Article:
Classics students can be a hard-core bunch. Once a week, members of Harvard’s club, founded 125 years ago, meet at the same restaurant and only speak in Latin. “We’ve become so familiar,” says club president Mills, “that some of the waiters even know how to say thank you in Latin.” Still, students are thrilled by their discipline’s rising pop status. “The more people know about this stuff,” says Justine McLeod of the University of Ottawa’s classics club, “the less I’m given weird looks when I tell people what I’m studying.” Rathbone agrees: “It’s neat to be able to find the errors but I think a lot of people forget that it’s just a movie. Just get over it.”

That doesn’t mean they have to admit Troy into their pantheon of epics. “I just can’t do it,” says Eadeh. “You know what it was actually? The writing credits—they put Homer for the writer on IMDb! I was like, ‘No, no, no!’ ” Paul Murgatroyd teaches a course called “The Ancient World in Film” at McMaster where he screens Troy, among other modern adaptations. “I show them a couple of scenes,” he says, “and we look at the original in The Iliad and versions in the Aeneid. Essentially I point out how crap Troy is. It really is a travesty.”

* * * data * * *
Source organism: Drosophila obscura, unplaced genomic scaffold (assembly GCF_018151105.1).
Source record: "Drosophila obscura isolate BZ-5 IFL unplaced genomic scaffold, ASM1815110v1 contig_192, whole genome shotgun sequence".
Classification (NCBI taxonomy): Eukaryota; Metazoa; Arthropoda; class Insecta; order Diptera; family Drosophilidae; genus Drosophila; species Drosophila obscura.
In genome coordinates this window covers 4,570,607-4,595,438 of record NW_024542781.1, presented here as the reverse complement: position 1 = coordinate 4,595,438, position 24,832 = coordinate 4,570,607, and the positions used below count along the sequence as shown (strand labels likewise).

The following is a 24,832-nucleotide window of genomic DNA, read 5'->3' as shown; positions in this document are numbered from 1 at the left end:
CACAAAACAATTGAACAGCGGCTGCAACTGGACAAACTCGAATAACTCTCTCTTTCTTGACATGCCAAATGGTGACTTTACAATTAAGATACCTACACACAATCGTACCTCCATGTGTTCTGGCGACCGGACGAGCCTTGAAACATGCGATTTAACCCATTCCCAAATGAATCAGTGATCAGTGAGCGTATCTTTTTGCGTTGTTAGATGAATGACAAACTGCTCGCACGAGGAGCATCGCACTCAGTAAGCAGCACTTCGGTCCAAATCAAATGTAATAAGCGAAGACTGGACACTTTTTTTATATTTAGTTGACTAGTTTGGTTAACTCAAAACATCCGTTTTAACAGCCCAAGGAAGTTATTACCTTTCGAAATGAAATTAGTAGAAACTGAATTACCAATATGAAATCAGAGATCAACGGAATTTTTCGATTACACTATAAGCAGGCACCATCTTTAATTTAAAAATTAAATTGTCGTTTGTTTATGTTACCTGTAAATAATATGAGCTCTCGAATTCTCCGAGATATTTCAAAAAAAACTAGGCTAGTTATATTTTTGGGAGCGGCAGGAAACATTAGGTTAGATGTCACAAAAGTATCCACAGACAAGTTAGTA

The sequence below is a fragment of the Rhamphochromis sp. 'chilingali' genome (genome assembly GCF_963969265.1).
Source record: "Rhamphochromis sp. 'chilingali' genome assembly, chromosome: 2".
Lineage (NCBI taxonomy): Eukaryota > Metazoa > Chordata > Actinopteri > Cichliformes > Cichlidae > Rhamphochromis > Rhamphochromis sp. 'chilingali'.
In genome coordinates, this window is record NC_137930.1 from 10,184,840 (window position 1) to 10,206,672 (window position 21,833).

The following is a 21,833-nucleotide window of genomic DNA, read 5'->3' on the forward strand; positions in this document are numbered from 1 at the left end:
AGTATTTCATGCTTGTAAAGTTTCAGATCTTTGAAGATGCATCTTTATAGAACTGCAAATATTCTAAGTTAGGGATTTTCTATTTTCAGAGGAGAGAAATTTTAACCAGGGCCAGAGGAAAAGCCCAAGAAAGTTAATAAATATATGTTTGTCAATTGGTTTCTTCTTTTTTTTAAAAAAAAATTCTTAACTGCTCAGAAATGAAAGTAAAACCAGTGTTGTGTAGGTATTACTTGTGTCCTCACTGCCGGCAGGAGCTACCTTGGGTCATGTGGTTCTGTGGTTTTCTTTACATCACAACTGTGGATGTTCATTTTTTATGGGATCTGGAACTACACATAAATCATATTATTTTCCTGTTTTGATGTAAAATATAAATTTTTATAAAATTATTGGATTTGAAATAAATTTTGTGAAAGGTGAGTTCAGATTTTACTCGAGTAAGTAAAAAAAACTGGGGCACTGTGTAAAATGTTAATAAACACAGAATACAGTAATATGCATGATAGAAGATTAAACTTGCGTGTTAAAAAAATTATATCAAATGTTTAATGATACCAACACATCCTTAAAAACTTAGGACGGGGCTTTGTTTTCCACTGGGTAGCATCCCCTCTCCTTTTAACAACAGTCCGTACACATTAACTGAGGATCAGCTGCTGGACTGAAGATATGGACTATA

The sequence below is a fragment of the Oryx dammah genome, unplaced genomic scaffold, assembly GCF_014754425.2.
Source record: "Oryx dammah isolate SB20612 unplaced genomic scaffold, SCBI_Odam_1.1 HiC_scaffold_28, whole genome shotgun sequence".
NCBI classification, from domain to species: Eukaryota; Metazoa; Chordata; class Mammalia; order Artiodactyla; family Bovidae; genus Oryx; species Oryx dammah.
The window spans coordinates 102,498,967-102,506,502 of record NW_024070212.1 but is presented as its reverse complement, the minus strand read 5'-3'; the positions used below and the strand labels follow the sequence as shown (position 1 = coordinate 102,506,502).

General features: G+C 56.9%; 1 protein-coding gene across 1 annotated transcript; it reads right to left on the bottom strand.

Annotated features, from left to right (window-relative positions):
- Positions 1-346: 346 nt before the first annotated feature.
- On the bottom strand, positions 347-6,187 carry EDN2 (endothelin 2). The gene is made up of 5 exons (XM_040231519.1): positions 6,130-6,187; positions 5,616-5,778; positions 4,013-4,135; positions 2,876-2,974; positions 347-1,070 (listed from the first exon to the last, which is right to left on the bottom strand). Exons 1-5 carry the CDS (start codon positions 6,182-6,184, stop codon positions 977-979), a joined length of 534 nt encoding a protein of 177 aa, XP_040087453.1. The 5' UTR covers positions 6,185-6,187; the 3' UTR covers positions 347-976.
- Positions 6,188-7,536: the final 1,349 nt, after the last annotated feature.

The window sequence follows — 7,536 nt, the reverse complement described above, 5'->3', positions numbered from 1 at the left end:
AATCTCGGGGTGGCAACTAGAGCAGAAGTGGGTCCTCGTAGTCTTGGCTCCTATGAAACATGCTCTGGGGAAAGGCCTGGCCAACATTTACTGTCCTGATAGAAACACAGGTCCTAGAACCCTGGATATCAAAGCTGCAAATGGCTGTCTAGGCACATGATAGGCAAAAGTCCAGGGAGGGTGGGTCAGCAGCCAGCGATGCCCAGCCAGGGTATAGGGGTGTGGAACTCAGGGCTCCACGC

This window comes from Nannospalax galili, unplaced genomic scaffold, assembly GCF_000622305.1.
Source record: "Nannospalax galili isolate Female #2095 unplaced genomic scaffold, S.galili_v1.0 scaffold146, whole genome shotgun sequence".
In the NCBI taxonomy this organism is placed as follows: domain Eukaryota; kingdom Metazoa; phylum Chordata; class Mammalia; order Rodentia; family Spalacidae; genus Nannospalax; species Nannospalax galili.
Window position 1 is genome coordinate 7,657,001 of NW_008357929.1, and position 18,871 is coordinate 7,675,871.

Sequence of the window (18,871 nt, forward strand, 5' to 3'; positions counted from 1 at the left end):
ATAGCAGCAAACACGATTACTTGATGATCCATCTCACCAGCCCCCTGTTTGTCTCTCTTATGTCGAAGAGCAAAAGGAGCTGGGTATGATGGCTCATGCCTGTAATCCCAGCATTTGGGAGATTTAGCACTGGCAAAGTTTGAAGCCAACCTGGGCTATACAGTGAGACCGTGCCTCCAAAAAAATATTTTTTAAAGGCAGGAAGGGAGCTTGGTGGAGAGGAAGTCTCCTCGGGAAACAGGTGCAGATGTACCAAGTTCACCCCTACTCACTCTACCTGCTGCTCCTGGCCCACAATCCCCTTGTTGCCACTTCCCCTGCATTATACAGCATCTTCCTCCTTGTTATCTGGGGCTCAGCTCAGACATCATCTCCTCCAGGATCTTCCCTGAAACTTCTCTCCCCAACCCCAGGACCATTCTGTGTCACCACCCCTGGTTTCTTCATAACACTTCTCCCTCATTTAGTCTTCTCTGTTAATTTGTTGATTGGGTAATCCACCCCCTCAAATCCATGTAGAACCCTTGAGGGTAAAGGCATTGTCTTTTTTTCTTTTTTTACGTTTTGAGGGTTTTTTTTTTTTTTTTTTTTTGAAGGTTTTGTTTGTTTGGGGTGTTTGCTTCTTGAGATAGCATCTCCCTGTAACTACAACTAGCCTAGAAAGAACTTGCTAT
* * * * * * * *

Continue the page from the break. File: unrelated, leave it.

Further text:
Disputes are inevitable. (This is academia after all.) “We have a professor,” says Eadeh, “who absolutely hates 300 and another one, one of the leading Livy scholars in the world, who’ll defend it to the death.” Some even object to objecting to historical inaccuracies. “The ancient sources themselves are often incomplete,” says Steven Green, a professor of classics at the University of Leeds. “Ancient historians often invented speeches and imagined what things would have been like, so they’re engaged in the same sort of creative experiments that the filmmakers are.”

And in the end sword-and-sandal films may be the only exposure young people get to the world of antiquity. “It’s the closest thing the youth of today will have to having a classical education,” says McLeod. “No one’s going to read The Iliad or The Odyssey anymore, but maybe they’ll watch the movie.”

via Oh my goodness, look at that outfit!| Maclean’s.

… hey … I taught that course at McMaster a couple of times …